Ofcom will address the BBC’s “lack of transparency as a matter of urgency” for failing to publish its reasoning for its initial decision over Naga Munchetty, and the Director-General’s move to reverse it.
The BBC’s executive complaints unit (ECU) last month ruled that BBC Breakfast presenter Munchetty breached editorial guidelines when she remarked on comments made by US president Donald Trump telling female Democrats to “go back” to where they came from.
The ruling was overturned last week by Lord Tony Hall following a large public backlash.
However, Ofcom has said that, following its own assessment, the July 17 broadcast of BBC Breakfast was duly impartial in accordance with the Broadcasting Code, and that an investigation was not justifiable.
The media regulator said it has received 18 complaints, the majority of which related to the fact the ECU initially partially upheld a complaint against Munchetty.
Kevin Bakhurst, Ofcom’s group director for content and media policy, said: “Due impartiality rules are vital for maintaining high levels of trust in broadcast news.
“We took into account the format of the BBC Breakfast programme and the nature of the presenters’ exchange. Our assessment is that it would not breach our broadcasting rules and does not warrant investigation.”
Mr Bakhurst added: “More widely, we have serious concerns around the transparency of the BBC’s complaints process, which must command the confidence of the public.
“We’ll be requiring the BBC to be more transparent about its processes and compliance findings as a matter of urgency.”
Ofcom said that the exchange between Munchetty and her co-host Dan Walker was not considered to have breached due impartiality rules.
The watchdog has published correspondence between the BBC and itself following what they said was a “lack of transparency” from the broadcaster.
In a letter from the BBC’s director of editorial policy and standards David Jordan to Ofcom on October 2, he states: “We do not agree that the Royal Charter provides Ofcom with any self-standing power to investigate a BBC programme for breaches of content standards.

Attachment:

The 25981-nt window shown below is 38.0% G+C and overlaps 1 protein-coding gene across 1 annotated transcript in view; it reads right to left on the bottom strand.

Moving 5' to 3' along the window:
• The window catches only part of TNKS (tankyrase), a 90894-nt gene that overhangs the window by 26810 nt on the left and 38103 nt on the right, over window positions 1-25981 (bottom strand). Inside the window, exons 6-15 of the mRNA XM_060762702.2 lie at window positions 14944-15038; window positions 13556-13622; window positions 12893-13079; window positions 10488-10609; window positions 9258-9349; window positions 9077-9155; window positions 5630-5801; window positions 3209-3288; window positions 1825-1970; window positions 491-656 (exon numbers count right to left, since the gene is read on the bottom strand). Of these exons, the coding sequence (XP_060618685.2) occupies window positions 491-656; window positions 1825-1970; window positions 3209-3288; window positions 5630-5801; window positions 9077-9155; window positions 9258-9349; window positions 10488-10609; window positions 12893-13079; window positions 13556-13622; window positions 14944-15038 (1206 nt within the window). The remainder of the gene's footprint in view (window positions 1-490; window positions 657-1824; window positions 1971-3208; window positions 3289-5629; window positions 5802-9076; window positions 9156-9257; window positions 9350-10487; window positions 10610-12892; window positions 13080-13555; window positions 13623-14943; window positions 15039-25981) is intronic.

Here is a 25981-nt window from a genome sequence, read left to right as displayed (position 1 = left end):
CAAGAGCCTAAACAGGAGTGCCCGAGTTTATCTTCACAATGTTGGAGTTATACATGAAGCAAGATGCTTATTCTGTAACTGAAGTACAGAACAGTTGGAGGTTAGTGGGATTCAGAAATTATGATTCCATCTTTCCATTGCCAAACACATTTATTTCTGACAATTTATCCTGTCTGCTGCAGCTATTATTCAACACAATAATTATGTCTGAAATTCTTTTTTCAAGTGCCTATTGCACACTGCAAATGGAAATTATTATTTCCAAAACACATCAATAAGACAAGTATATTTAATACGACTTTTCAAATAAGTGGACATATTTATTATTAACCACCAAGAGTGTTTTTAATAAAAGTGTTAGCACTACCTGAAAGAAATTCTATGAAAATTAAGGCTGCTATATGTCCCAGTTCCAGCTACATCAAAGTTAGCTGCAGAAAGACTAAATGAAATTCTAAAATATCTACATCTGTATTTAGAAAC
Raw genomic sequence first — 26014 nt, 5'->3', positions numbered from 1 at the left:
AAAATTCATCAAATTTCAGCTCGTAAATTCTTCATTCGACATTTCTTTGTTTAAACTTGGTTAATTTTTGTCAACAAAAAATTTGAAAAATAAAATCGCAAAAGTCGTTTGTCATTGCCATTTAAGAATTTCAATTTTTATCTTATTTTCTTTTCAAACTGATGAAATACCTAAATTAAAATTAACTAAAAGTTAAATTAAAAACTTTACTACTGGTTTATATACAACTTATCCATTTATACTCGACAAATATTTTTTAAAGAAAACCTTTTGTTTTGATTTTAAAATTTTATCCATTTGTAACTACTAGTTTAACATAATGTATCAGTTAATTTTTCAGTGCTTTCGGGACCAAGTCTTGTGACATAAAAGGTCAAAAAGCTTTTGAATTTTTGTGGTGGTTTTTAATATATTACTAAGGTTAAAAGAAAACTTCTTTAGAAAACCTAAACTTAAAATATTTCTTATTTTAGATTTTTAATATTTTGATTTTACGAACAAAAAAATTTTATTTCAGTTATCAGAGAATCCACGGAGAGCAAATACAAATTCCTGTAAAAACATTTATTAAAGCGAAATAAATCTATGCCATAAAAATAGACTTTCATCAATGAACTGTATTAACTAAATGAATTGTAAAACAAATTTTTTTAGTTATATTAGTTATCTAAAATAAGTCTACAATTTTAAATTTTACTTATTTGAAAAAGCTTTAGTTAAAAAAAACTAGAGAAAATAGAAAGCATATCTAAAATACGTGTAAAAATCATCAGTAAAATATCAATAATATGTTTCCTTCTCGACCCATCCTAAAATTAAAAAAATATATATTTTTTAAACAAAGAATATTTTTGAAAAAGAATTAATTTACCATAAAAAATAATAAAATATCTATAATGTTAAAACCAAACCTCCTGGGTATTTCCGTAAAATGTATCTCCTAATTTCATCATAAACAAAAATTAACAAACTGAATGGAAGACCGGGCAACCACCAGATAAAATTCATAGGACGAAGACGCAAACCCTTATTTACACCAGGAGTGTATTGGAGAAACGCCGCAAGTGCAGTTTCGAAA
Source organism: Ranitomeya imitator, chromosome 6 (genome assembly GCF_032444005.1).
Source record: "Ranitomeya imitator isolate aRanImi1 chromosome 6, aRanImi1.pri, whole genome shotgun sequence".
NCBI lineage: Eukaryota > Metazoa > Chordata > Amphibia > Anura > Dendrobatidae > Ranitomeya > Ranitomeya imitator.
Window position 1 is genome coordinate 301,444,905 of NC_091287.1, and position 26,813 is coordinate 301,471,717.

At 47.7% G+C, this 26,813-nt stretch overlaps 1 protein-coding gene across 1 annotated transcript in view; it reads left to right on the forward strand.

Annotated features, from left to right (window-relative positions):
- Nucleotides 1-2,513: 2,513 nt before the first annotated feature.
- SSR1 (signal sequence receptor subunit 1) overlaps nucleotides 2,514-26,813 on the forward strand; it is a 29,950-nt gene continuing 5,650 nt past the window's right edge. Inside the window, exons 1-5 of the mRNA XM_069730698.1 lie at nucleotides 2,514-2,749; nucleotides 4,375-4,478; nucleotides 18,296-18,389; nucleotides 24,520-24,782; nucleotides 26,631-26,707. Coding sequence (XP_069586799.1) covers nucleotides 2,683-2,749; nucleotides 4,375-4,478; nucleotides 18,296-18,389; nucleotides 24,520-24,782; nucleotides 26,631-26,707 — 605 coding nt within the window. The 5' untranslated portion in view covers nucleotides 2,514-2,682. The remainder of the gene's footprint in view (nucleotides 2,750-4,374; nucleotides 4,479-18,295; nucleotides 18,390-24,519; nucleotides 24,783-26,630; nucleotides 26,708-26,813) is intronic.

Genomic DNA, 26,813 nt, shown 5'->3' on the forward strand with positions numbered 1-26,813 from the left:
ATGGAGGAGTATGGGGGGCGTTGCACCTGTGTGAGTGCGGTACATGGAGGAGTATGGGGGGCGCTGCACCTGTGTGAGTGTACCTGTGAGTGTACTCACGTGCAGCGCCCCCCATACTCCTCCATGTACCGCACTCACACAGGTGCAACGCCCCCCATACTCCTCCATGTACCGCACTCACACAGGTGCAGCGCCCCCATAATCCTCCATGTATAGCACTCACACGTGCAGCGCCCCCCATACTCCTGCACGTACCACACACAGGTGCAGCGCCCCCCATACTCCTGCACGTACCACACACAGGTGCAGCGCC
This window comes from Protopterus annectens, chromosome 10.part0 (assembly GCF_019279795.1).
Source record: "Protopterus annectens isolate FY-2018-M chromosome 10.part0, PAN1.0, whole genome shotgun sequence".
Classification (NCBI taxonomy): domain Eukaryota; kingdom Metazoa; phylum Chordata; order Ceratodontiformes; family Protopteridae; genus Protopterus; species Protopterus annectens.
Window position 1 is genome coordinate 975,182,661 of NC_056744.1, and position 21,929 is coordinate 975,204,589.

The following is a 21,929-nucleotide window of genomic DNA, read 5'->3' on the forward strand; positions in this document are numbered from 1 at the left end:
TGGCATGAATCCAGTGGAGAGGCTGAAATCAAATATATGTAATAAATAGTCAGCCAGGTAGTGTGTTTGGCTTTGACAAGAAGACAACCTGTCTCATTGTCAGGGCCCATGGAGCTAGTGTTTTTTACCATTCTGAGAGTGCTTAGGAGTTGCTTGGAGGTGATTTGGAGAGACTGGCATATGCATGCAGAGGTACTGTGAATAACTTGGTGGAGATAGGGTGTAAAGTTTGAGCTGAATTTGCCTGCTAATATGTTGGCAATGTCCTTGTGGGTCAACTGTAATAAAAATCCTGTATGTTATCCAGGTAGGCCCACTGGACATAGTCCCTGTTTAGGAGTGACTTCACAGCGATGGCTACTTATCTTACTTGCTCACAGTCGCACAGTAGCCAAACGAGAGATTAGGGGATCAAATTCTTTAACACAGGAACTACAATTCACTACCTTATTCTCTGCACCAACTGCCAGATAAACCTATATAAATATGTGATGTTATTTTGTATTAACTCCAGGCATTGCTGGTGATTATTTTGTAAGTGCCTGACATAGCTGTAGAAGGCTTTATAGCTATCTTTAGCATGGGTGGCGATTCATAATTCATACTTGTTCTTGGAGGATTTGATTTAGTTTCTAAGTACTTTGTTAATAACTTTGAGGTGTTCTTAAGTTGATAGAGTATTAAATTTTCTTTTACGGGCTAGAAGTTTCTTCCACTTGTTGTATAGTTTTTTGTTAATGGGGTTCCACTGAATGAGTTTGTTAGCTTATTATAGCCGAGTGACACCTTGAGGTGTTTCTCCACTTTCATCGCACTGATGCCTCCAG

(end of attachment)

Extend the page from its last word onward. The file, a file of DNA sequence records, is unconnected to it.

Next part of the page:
“Those powers are set out in, and are limited to, the BBC Agreement and Ofcom’s Procedures.”
In a reply on October 3, Mr Bakhurst said they had investigated the complaints, stating an article from the Charter saying that “one of the principal functions of Ofcom as the external regulator of the BBC is that it must secure the observance of standard in the relevant UK Public Services which must be in accordance with the Ofcom Broadcasting Code”.
He added: “In light of the complaints we have received and given the amount of public concern expressed about this case, and in particular the conflicting views coming from the BBC, we consider that it is in the public interest for Ofcom, as the external regulator of the BBC, to assess this programme against Section Five of the Broadcasting Code (due impartiality).”
A BBC spokeswoman said: “We note Ofcom’s finding and the fact they agree with the Director-General’s decision.”
The initial decision from the ECU prompted a backlash from the likes of Sir Lenny Henry and Krishnan Guru-Murthy, who were among a group of black and Asian journalists and broadcasters who called for the BBC to reverse its ruling.
Labour leader Jeremy Corbyn and Chancellor Sajid Javid were also among those criticising the BBC for partially upholding the decision over Munchetty.